Along the way, a philosopher friend reminded me of a distinction that Kierkegaard makes between “Christendom” and “Christianity.” Christendom, on the one hand, is an institution, a top-down hierarchy, the various rules, prescribed actions, and rituals that human beings have constructed to limit and control human behavior and various dangerous elements of Christ’s message. This is what Simone Weil called “the Great Beast,” the powerful collective which attempts to control human freedom and choice in the name of God. For better or for worse, I was born into one specific, very powerful version of Christendom. Christianity for Kierkegaard, on the other hand, is a radical, individual commitment to following Christ at all costs, a commitment to the law of freedom and love so challenging and frightening that it shows Christendom to be a timid and safe mockery of faith.
When it’s put that way, I realize that I can be a Christian philosopher—the two go perfectly hand in hand. Working this possibility out in real time has been the focus of this blog for the past nine years, as well as the central theme of two books (check out the “Publications” tab at the top of the page!). A couple of years ago, a person in media and promotions at my college taped a 10-15 minute interview with me about one of these books. She sent me the edited tape before posting the interview on the college website. During the interview she asked me the million dollar question: “How can you be a philosopher and a Christian?” Here’s what I said in response:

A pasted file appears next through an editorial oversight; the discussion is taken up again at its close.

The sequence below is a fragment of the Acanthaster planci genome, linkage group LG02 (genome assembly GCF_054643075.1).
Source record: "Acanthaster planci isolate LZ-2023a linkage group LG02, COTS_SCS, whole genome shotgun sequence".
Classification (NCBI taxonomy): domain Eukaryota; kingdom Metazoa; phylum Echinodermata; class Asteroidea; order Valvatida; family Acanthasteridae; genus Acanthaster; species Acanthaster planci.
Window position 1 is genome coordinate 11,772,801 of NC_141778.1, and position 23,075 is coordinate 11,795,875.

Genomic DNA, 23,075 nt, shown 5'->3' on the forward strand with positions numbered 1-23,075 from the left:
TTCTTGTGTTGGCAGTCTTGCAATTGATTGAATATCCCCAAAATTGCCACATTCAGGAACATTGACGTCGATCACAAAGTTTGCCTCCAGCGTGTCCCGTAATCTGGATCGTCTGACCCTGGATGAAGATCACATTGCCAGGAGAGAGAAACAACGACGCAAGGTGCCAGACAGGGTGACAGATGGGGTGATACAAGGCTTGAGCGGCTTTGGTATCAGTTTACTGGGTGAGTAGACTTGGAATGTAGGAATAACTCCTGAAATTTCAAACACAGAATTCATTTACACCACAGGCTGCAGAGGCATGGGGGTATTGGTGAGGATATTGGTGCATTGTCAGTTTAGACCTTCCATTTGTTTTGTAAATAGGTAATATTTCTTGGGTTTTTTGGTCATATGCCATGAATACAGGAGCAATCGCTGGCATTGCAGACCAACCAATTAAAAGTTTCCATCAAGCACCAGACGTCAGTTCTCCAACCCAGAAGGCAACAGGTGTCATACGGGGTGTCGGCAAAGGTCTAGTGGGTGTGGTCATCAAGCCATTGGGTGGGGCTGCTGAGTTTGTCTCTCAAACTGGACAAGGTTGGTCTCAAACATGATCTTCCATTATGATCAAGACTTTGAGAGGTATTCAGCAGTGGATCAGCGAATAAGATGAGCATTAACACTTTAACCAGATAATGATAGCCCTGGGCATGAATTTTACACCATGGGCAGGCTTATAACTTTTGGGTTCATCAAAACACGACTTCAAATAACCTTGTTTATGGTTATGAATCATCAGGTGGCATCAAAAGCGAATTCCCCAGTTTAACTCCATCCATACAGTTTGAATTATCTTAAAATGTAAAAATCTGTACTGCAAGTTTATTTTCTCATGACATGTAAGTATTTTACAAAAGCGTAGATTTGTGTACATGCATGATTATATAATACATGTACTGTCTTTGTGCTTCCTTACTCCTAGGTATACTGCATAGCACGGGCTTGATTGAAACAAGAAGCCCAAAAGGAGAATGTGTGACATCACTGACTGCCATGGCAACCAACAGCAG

Intellect challenges faith with questions, with doubt, while faith provides a framework within which you can be free and fearless to ask those questions. Faith provides a certain amount of security that lets you be fearless, because you know that the answers are there, even if you might never fully know what they are.
I don’t actually remember saying that, but I like it! It is the brief version of where I am after a number of years of consciously grappling with how to get my intellect and my faith to talk to and cohabit with each other fruitfully. It is possible to be a philosopher and a Christian after all.